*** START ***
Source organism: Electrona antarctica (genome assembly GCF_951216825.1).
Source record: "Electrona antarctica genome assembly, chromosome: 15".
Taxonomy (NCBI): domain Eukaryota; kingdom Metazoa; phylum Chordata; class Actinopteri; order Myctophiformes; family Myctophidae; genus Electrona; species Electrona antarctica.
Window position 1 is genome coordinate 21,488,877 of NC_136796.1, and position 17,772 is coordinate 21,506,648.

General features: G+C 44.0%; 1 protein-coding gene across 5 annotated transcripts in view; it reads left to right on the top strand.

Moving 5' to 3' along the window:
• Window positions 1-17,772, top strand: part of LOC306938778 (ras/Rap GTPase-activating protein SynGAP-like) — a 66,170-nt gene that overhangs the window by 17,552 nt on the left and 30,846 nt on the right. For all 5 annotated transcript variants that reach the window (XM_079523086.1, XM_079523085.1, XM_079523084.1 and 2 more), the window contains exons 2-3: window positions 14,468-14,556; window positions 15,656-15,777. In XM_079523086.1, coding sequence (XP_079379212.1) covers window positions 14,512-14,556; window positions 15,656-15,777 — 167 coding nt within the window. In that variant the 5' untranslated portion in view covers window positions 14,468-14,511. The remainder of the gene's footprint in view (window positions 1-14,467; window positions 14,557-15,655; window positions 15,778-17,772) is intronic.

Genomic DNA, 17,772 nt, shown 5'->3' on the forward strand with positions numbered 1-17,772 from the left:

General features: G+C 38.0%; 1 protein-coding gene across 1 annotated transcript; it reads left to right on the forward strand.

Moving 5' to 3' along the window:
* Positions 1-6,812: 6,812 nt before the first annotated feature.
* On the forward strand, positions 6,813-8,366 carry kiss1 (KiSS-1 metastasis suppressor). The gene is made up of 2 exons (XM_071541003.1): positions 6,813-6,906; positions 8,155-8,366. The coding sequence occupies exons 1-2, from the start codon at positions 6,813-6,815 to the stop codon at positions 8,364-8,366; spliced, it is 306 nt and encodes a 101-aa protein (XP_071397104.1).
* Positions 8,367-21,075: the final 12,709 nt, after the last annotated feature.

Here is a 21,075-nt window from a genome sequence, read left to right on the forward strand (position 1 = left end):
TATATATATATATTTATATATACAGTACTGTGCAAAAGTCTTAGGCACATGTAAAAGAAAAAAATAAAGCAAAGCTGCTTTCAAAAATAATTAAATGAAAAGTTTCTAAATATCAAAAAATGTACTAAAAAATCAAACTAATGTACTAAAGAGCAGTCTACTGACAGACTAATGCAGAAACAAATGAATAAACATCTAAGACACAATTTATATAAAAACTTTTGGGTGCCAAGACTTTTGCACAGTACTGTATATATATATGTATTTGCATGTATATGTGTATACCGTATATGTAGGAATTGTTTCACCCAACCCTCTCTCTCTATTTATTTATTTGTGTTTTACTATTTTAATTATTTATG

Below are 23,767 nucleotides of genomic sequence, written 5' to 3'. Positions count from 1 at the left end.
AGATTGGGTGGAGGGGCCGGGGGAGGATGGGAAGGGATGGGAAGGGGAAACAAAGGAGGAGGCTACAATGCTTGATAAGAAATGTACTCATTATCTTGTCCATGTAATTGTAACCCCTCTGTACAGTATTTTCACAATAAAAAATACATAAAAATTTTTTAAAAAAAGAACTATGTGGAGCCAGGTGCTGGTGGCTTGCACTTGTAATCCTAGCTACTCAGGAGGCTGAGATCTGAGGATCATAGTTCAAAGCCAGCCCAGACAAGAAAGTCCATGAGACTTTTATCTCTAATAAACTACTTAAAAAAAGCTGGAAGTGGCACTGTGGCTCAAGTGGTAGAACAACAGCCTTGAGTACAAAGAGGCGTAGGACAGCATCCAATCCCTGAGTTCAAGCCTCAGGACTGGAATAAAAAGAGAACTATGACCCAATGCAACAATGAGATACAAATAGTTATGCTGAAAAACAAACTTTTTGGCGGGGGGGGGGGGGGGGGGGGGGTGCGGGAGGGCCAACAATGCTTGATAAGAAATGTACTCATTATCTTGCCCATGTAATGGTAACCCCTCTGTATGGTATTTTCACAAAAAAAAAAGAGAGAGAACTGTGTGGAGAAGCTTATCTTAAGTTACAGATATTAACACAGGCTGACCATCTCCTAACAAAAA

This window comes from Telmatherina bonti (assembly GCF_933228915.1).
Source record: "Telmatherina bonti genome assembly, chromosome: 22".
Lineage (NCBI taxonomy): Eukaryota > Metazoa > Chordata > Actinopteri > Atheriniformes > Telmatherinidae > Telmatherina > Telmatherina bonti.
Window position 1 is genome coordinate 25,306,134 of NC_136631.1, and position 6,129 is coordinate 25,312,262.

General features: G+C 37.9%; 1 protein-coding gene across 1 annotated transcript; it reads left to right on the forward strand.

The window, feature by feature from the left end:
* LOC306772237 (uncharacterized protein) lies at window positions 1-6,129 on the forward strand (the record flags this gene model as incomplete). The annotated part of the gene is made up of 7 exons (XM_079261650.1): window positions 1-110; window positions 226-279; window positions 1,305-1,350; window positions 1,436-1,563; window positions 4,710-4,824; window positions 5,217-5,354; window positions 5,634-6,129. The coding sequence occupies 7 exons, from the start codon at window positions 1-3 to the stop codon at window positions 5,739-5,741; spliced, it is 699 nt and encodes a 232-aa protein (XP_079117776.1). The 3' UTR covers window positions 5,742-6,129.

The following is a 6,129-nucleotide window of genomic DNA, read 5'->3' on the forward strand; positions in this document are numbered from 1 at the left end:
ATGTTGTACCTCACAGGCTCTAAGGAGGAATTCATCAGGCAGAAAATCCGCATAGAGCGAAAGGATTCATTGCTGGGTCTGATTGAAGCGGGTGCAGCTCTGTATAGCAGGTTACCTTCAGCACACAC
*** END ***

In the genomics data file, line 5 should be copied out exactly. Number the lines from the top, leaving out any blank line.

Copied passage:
General features: G+C 44.0%; 1 protein-coding gene across 5 annotated transcripts in view; it reads left to right on the top strand.